75th Anniversary of D-Day

On June 6, Royal Mail issued a set of six stamps and a miniature sheet to mark the 75th anniversary of D-Day, the Normandy Landings which began the liberation of France from German occupation in World War II.

It was the largest seaborne invasion, and largest combined naval, air and land assault, in the history of warfare. More than 5,000 vessels and 150,000 Allied troops crossed the English Channel on the morning of June 6, 1944, following a sustained aerial and naval bombardment of coastal fortifications and the landing of airborne troops behind enemy lines.

Soldiers from Britain and the United States were joined in the assault by those of Canada and the rest of the British Empire, along with refugees from France, Czechoslovakia, Norway and Poland.

The counter-sheet stamps, which are available in vertically se-tenant pairs, are based on black-and-white photographs taken before, during and after the landings.

The five stamps in the miniature sheet each carry an image from one of the five assault beaches, nicknamed Utah and Omaha (the US zone), and Gold, Juno and Sword (the British and Canadian zone). The border has a map showing the relative locations of these on a 50-mile stretch of the Normandy coast.

Designed by Baxter & Bailey, the issue was printed in litho by International Security Printers.

1st class

Men of No4 Commando, 1st Special Service Brigade, are briefed by their commanding officer just before embarking for Normandy.

1st class

HMS Warspite, part of Bombardment Force ‘D’, shells German gun batteries in support of the landings at Sword beach.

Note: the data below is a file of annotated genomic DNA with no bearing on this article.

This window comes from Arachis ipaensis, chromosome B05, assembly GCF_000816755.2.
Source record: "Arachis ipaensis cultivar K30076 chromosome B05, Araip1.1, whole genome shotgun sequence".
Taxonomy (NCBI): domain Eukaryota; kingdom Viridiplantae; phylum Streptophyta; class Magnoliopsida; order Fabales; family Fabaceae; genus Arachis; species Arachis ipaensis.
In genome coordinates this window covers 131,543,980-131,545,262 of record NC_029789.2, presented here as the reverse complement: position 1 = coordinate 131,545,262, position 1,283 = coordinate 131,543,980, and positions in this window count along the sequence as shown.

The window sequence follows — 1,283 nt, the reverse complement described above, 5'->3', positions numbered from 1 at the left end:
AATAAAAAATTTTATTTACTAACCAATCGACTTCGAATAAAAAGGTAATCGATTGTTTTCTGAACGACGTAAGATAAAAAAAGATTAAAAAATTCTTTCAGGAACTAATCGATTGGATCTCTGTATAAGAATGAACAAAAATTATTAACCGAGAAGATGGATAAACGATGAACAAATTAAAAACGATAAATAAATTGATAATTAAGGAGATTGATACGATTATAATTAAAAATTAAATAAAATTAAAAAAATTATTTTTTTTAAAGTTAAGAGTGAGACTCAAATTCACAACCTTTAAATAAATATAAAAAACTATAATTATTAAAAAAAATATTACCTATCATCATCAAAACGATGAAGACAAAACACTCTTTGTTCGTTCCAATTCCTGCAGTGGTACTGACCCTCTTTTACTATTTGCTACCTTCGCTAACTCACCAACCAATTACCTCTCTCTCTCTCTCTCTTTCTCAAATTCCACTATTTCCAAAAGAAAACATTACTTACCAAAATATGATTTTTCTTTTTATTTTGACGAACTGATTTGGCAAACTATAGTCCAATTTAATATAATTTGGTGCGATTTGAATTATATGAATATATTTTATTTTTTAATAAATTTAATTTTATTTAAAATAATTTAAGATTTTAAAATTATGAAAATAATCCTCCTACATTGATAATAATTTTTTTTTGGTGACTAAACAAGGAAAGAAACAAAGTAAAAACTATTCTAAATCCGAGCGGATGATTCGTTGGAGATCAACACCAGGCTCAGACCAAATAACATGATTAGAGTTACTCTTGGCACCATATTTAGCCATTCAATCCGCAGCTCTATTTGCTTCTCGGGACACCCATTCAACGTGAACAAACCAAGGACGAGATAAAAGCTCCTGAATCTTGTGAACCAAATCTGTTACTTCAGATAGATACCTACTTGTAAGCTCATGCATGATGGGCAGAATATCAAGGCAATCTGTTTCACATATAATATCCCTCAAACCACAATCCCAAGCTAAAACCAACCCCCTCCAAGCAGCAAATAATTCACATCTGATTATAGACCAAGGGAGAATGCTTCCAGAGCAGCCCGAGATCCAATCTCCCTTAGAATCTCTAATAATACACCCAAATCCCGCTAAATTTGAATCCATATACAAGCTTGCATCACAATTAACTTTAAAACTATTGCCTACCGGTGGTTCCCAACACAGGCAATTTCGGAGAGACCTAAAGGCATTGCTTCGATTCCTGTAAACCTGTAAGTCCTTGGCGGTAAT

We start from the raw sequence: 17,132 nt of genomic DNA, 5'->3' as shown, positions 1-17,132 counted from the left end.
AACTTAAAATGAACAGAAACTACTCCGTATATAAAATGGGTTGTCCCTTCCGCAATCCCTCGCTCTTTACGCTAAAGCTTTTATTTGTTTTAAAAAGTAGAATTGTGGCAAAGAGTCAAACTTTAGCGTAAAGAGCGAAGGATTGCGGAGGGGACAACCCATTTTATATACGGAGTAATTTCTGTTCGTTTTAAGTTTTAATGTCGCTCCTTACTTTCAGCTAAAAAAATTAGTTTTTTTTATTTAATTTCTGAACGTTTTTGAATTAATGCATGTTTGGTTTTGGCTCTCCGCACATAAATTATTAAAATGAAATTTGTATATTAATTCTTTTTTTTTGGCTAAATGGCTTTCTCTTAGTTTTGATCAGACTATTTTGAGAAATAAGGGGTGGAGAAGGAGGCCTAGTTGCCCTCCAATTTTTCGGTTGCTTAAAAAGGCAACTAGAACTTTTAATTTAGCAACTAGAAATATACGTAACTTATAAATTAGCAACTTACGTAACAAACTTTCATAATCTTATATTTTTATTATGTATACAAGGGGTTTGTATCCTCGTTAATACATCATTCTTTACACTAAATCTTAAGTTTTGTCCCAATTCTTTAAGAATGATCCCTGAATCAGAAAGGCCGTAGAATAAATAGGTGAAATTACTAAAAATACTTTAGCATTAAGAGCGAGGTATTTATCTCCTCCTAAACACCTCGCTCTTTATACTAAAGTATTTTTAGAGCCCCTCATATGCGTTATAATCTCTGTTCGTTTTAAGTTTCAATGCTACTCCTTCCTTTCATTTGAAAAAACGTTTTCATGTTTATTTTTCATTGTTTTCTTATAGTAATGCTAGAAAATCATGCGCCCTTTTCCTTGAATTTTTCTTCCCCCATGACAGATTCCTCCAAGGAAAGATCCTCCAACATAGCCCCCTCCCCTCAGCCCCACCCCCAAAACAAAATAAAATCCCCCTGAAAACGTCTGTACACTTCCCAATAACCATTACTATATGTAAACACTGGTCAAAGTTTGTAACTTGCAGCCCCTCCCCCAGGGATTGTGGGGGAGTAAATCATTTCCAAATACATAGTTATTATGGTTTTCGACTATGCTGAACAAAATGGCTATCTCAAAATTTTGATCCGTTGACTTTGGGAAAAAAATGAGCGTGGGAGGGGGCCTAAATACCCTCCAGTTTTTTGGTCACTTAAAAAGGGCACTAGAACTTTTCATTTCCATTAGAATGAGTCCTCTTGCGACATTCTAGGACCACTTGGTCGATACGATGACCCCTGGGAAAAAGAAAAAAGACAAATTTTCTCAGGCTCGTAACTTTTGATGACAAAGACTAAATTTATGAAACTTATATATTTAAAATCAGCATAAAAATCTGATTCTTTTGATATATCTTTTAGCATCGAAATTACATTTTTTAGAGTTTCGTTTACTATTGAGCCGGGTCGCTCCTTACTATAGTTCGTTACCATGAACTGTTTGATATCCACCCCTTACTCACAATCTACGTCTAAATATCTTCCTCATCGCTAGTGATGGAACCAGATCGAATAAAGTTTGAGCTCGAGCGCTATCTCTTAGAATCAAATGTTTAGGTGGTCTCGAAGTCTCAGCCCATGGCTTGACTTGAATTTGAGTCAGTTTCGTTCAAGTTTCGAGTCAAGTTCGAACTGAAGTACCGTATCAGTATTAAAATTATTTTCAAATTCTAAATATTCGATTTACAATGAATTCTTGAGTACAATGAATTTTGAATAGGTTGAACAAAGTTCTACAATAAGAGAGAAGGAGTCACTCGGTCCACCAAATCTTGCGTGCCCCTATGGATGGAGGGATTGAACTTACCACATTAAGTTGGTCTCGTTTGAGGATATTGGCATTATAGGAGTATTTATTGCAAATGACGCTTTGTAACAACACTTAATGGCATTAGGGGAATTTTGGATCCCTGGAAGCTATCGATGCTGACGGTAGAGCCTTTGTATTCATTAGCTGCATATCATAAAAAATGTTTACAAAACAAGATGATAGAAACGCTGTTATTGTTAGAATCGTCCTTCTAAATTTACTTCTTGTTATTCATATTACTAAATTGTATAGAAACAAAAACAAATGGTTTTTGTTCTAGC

Paratroopers of the British 6th Airborne Division synchronise watches prior to take off in the early morning of June 6.


Commandos of HQ 4th Special Service Brigade leave their landing craft and wade ashore at Juno beach.


An American A-20 Havoc light bomber, painted with D-Day ‘invasion stripes’, provides air support following the landings.


Troops from the East Yorkshire Regiment take cover as an enemy shell explodes nearby on July 19, as the Battle of Normandy progresses.


1st class UTAH

More than 23,000 men of the US 4th Infantry Division landed on Utah beach, although strong currents swept the first wave of troops south of their original target. By the end of the day, they had advanced about 4 miles.

1st class OMAHA

Casualties at Omaha were higher than on any other beach, as air and naval bombardments had failed to knock out recently reinforced coastal defences. The first wave of troops from the US 1st and 29th Infantry Divisions were cut down at the water’s edge, and follow-up units struggled to gain a foothold.

1st class GOLD

Nearly 25,000 men of the British 50th Division landed on Gold beach. High winds caused the tide to rise more quickly than expected, concealing underwater obstacles, and the troops struggled to overcome defensive strongpoints, but by the end of the day they managed to join up with Canadian troops from Juno.

1st class JUNO

The Canadian 3rd Division suffered high casualties, especially among the first wave, because Juno was heavily defended and rough seas delayed the landing and reduced the width of the beach, which became jammed with incoming vehicles and equipment. By midnight, however, the Canadians had succeeded in linking up with the British at Gold.

1st class SWORD

Bad weather and strong resistance hindered the British 3rd Division’s assault on Sword beach, making it difficult to land the armoured support needed to advance inland. Although a German counter-attack was successfully repelled, it became impossible to take the strategically important city of Caen.


The presentation pack, written by experts from the Imperial War Museum, describes the events of D-Day as they unfolded, with a further selection of imagery.


Set of 6 stamps   £7.30

Miniature sheet   £3.50

Presentation pack  £11.60

Stamp cards   £5.40

First day cover (stamps)   £9.35

First day cover (mini sheet)   £4.80

Coin covers   from £17.50



This was one of the most decisive military assaults of the 20th-century, the beginning of the endgame in World War II


The challenge was selecting a range of photographs which afford a wide view of the aerial, naval and land battle


Unusually for a large set, it’s the miniature sheet stamps which have the biggest visual and emotional impact